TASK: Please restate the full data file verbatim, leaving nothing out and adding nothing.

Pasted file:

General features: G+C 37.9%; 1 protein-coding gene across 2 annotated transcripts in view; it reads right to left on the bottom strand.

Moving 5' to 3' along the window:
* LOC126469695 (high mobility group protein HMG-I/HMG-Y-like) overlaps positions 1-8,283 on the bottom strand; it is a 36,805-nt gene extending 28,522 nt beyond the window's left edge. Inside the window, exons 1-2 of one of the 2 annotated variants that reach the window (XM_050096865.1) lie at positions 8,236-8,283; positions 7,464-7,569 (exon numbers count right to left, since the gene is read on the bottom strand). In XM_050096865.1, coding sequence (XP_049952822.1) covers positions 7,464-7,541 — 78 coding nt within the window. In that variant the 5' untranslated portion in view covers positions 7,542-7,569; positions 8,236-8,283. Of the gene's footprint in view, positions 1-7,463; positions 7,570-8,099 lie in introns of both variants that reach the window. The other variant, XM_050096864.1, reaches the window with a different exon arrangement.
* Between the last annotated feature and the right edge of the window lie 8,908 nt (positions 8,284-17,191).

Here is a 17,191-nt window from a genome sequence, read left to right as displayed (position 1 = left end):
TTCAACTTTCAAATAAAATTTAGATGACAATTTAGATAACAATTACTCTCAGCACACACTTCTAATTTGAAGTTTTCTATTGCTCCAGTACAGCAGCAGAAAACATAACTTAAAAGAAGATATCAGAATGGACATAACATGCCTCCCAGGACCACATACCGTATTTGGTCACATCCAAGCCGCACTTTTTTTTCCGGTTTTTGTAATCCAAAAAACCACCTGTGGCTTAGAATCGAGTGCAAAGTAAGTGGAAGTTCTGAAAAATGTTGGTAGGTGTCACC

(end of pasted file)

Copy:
General features: G+C 37.9%; 1 protein-coding gene across 2 annotated transcripts in view; it reads right to left on the bottom strand.

Moving 5' to 3' along the window:
* LOC126469695 (high mobility group protein HMG-I/HMG-Y-like) overlaps positions 1-8,283 on the bottom strand; it is a 36,805-nt gene extending 28,522 nt beyond the window's left edge. Inside the window, exons 1-2 of one of the 2 annotated variants that reach the window (XM_050096865.1) lie at positions 8,236-8,283; positions 7,464-7,569 (exon numbers count right to left, since the gene is read on the bottom strand). In XM_050096865.1, coding sequence (XP_049952822.1) covers positions 7,464-7,541 — 78 coding nt within the window. In that variant the 5' untranslated portion in view covers positions 7,542-7,569; positions 8,236-8,283. Of the gene's footprint in view, positions 1-7,463; positions 7,570-8,099 lie in introns of both variants that reach the window. The other variant, XM_050096864.1, reaches the window with a different exon arrangement.
* Between the last annotated feature and the right edge of the window lie 8,908 nt (positions 8,284-17,191).

Here is a 17,191-nt window from a genome sequence, read left to right as displayed (position 1 = left end):
TTCAACTTTCAAATAAAATTTAGATGACAATTTAGATAACAATTACTCTCAGCACACACTTCTAATTTGAAGTTTTCTATTGCTCCAGTACAGCAGCAGAAAACATAACTTAAAAGAAGATATCAGAATGGACATAACATGCCTCCCAGGACCACATACCGTATTTGGTCACATCCAAGCCGCACTTTTTTTTCCGGTTTTTGTAATCCAAAAAACCACCTGTGGCTTAGAATCGAGTGCAAAGTAAGTGGAAGTTCTGAAAAATGTTGGTAGGTGTCACC